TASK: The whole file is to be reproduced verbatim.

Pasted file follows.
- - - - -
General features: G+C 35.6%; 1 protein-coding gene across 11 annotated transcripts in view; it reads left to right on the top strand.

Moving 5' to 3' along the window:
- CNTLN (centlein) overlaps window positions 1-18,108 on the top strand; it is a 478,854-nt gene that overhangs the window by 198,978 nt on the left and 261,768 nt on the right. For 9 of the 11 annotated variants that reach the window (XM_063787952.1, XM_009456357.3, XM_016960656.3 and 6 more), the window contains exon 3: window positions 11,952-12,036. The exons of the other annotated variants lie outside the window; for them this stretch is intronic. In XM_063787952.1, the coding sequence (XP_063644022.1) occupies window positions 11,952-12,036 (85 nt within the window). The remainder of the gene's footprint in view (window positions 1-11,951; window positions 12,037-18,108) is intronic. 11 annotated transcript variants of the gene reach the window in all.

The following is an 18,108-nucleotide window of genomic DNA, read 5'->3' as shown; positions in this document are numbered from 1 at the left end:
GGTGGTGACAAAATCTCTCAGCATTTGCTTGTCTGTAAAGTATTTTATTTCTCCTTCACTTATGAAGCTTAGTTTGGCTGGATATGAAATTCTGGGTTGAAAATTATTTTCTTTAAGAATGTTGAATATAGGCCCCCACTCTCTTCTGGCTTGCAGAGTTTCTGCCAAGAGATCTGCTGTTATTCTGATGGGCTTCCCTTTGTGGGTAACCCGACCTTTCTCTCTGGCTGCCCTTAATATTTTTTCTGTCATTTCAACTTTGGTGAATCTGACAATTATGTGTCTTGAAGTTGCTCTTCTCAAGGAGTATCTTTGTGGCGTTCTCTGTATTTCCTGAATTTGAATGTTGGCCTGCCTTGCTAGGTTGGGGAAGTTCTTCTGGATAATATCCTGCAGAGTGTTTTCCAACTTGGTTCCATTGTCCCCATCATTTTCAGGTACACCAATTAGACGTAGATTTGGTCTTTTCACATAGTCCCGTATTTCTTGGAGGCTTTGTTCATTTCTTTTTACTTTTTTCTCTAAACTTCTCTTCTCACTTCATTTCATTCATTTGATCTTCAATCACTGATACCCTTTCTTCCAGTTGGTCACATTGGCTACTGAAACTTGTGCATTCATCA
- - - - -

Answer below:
General features: G+C 35.6%; 1 protein-coding gene across 11 annotated transcripts in view; it reads left to right on the top strand.

Moving 5' to 3' along the window:
- CNTLN (centlein) overlaps window positions 1-18,108 on the top strand; it is a 478,854-nt gene that overhangs the window by 198,978 nt on the left and 261,768 nt on the right. For 9 of the 11 annotated variants that reach the window (XM_063787952.1, XM_009456357.3, XM_016960656.3 and 6 more), the window contains exon 3: window positions 11,952-12,036. The exons of the other annotated variants lie outside the window; for them this stretch is intronic. In XM_063787952.1, the coding sequence (XP_063644022.1) occupies window positions 11,952-12,036 (85 nt within the window). The remainder of the gene's footprint in view (window positions 1-11,951; window positions 12,037-18,108) is intronic. 11 annotated transcript variants of the gene reach the window in all.

The following is an 18,108-nucleotide window of genomic DNA, read 5'->3' as shown; positions in this document are numbered from 1 at the left end:
GGTGGTGACAAAATCTCTCAGCATTTGCTTGTCTGTAAAGTATTTTATTTCTCCTTCACTTATGAAGCTTAGTTTGGCTGGATATGAAATTCTGGGTTGAAAATTATTTTCTTTAAGAATGTTGAATATAGGCCCCCACTCTCTTCTGGCTTGCAGAGTTTCTGCCAAGAGATCTGCTGTTATTCTGATGGGCTTCCCTTTGTGGGTAACCCGACCTTTCTCTCTGGCTGCCCTTAATATTTTTTCTGTCATTTCAACTTTGGTGAATCTGACAATTATGTGTCTTGAAGTTGCTCTTCTCAAGGAGTATCTTTGTGGCGTTCTCTGTATTTCCTGAATTTGAATGTTGGCCTGCCTTGCTAGGTTGGGGAAGTTCTTCTGGATAATATCCTGCAGAGTGTTTTCCAACTTGGTTCCATTGTCCCCATCATTTTCAGGTACACCAATTAGACGTAGATTTGGTCTTTTCACATAGTCCCGTATTTCTTGGAGGCTTTGTTCATTTCTTTTTACTTTTTTCTCTAAACTTCTCTTCTCACTTCATTTCATTCATTTGATCTTCAATCACTGATACCCTTTCTTCCAGTTGGTCACATTGGCTACTGAAACTTGTGCATTCATCA